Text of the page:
Background: Drug discovery programs are based on the presumption of one drug-one action-one disease, which is frustrated by the complexity of biological systems. Because the aberration of a single gene often leads to multiple pathological symptoms, we should understand the functional network of the disease-related proteins to develop effective therapy. Objectives: To describe how activities of proteins are reflected in phenotypes and their pathological implications using aminoacyl-tRNA synthetase-interacting multi-functional protein 1 (AIMP1). Methods: The physiological activities of AIMP1 are unveiled through in vitro approaches and in vivo phenotyptic investigation. Bioinformatics tool was used to combine all AIMP1-target proteins. Conclusion: Although a cytosolic protein, AIMP1 can be secreted as a cytokine to control immune response, angiogenesis and wound healing, and as a glucagon-like hormone for glucose homeostasis. It is involved in the regulation of autoimmune control and TGF-β signaling within the cells. AIMP1-deficient mice developed multiple phenotypes in immune systems, metabolism and body growth. The therapeutic potential of this multi-functional protein with associated biological activities are discussed.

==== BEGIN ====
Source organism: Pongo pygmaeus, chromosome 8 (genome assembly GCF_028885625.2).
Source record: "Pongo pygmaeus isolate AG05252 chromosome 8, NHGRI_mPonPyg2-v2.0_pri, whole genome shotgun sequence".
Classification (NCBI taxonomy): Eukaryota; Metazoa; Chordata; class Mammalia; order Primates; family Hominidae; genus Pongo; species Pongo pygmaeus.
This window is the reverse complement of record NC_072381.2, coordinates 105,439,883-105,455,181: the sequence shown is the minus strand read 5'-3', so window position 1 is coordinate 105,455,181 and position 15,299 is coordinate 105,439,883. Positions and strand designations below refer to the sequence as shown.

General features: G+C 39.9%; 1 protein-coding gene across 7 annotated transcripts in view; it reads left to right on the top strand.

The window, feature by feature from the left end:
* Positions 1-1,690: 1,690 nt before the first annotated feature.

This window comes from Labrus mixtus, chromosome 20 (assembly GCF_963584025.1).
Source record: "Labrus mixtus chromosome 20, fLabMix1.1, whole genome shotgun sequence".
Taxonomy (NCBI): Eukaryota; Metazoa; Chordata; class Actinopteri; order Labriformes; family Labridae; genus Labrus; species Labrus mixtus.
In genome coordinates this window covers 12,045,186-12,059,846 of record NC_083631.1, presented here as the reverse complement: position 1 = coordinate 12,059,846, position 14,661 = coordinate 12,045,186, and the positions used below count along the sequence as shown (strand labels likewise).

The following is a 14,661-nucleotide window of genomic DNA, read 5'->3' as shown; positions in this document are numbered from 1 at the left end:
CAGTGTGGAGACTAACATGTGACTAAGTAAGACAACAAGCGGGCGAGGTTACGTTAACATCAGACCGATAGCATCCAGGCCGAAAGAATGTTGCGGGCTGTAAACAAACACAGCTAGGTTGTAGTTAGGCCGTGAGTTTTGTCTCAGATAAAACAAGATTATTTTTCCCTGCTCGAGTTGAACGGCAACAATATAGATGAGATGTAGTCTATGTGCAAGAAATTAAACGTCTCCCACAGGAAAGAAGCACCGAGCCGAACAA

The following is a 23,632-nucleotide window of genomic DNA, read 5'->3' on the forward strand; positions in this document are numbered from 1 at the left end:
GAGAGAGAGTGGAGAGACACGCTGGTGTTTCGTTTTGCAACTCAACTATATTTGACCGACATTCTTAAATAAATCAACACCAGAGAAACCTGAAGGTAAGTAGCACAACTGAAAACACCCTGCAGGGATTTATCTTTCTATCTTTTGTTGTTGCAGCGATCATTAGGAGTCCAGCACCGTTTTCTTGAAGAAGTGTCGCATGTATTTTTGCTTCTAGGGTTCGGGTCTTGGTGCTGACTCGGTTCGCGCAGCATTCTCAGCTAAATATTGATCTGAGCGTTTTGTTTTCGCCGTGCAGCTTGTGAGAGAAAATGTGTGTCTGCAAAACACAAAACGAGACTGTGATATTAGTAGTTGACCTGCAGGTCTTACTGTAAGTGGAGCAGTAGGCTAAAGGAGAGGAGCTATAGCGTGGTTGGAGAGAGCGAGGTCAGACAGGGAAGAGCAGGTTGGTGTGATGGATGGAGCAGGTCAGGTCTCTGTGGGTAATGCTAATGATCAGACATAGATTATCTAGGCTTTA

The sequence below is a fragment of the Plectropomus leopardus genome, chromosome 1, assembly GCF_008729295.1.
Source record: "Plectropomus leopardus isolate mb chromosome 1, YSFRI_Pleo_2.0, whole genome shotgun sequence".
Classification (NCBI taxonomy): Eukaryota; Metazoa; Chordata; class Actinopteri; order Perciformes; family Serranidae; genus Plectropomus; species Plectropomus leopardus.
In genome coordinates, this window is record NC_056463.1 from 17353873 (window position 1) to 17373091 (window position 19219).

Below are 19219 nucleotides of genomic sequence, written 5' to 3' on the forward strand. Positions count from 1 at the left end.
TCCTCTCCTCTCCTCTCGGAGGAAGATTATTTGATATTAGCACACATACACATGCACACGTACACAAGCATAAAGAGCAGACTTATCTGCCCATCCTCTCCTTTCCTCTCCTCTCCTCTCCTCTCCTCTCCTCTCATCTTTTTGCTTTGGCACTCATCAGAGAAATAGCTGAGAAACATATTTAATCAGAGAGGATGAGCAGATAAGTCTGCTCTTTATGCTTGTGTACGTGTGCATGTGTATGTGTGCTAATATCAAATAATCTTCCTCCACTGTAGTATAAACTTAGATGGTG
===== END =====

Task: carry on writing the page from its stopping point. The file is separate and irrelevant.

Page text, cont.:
Bibliographical noteFunding Information:
This work was supported by the grants from the Acceleration Research (Center for Medicinal Protein Network and Systems Biology) of KOSEF (R17-2007-020-01000-0), and from the 21st Frontier Functional Proteomics Research (M108KM010027-08K1301-02710).
All Science Journal Classification (ASJC) codes
- Drug Discovery